Makiyo was 17 when she won a photography competition. She spent the grant money on her first DSLR camera and hasn't stopped shooting pictures since.
"That moment of recognition fuelled my passion in photography, prompting me to make a decision to pursue it fully," she says.
After a year of working at two local fashion start-ups, she sold everything she had and bought a ticket to Milan as she wanted to pursue fashion photography in one of the biggest fashion capitals in the world.
A few months later, she moved to Barcelona, where she found her way by cold calling agencies and brands, and introducing herself, as she didn't know anyone there and barely spoke any Spanish.
She had a similar approach to her passion as well, not having had any formal training in photography. "I had to learn everything on the job. I had to juggle between my work and developing my own photographic vision," she says. "I assisted different artists, taught art and English to kids, while building my photography portfolio."
Her first breakthrough happened when she was hired as a fashion photographer for a major fashion company and, after a year there, she quit to become a freelancer.
In 2018, she moved to London, and since then, she has shot campaigns for Miss Selfridge and Kurt Geiger, and had the opportunity to travel to New York, Paris and Tokyo for projects.
Her work has also appeared in publications such as Conde Nast Spain, Vogue Spain, Glamour Romania, and Instyle Mexico, among others.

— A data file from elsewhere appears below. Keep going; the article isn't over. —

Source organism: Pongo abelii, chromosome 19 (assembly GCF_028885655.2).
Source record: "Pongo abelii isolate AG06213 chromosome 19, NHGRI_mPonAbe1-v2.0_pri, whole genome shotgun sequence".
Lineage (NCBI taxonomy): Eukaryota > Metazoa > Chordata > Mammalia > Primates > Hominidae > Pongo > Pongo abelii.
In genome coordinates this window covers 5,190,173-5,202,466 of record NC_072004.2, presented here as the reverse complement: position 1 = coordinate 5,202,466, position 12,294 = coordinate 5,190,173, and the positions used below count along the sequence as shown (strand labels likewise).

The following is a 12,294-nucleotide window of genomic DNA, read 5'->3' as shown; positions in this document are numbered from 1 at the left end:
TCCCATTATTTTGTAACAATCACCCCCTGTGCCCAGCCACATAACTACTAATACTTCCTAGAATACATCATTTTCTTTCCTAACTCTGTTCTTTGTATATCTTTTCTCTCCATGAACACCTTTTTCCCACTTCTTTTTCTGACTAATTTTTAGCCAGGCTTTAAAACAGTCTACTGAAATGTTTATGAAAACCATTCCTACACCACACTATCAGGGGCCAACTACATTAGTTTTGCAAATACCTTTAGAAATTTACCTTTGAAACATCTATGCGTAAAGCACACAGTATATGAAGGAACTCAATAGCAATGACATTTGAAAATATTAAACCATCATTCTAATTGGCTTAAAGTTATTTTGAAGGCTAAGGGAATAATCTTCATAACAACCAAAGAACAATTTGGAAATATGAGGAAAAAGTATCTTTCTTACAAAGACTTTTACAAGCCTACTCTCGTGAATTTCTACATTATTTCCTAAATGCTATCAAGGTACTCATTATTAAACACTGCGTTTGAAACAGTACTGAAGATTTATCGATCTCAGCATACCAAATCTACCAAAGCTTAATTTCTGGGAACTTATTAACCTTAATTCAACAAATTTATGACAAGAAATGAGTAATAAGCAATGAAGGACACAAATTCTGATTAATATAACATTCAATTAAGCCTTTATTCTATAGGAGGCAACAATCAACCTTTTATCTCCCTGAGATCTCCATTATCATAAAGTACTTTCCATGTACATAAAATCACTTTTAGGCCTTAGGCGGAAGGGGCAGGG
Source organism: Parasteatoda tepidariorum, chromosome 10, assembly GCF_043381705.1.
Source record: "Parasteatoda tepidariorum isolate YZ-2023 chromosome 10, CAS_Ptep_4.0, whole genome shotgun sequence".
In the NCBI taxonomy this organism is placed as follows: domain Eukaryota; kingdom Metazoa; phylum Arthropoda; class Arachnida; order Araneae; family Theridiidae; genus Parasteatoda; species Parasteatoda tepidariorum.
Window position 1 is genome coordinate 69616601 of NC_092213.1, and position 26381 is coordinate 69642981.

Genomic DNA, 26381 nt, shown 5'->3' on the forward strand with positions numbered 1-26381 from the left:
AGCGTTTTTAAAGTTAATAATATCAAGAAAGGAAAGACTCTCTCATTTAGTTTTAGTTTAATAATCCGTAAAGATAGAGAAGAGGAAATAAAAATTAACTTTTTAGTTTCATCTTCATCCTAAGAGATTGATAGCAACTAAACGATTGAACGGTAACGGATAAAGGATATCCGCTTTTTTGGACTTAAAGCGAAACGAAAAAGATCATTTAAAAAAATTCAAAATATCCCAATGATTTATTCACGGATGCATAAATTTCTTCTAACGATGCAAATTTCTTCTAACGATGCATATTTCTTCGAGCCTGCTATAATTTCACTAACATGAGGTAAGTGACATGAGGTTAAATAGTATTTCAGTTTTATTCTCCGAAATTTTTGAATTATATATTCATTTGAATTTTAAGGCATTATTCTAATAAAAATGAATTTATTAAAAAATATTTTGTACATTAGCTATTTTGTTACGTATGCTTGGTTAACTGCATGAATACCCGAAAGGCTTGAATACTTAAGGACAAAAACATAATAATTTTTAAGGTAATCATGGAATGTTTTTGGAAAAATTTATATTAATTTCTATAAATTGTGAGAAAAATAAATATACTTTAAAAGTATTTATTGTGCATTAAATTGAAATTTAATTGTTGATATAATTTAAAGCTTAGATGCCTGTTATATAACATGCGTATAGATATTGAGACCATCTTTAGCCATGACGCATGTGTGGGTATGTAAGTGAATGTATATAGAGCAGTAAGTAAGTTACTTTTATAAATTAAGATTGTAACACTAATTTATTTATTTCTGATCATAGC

Because the Covid-19 pandemic impacted her business a fair bit, Makiyo had to come up with new ways to keep it afloat.
"I started offering portraits in my neighbourhood. This project had documented over 100 households during-and-after lockdown and I was also able to contribute a part of each booking to the Black Lives Matter UK fund during the months of June and July last year," she adds.
She's just started taking on fashion photography jobs again, and now shuttles between London and Singapore.
And if you're wondering why her pictures have a film-like quality, it's because she is a huge film buff, and that influences the narrative in her work.
"Before the pandemic, I would go to the cinema a few times a week, and when we were on lockdown in London, I would watch a film at home almost daily. I love cinema as it allows me to see art in the form of moving images, and helps me to relate to the characters and stories in a million ways."
This article was first published in Her World Online.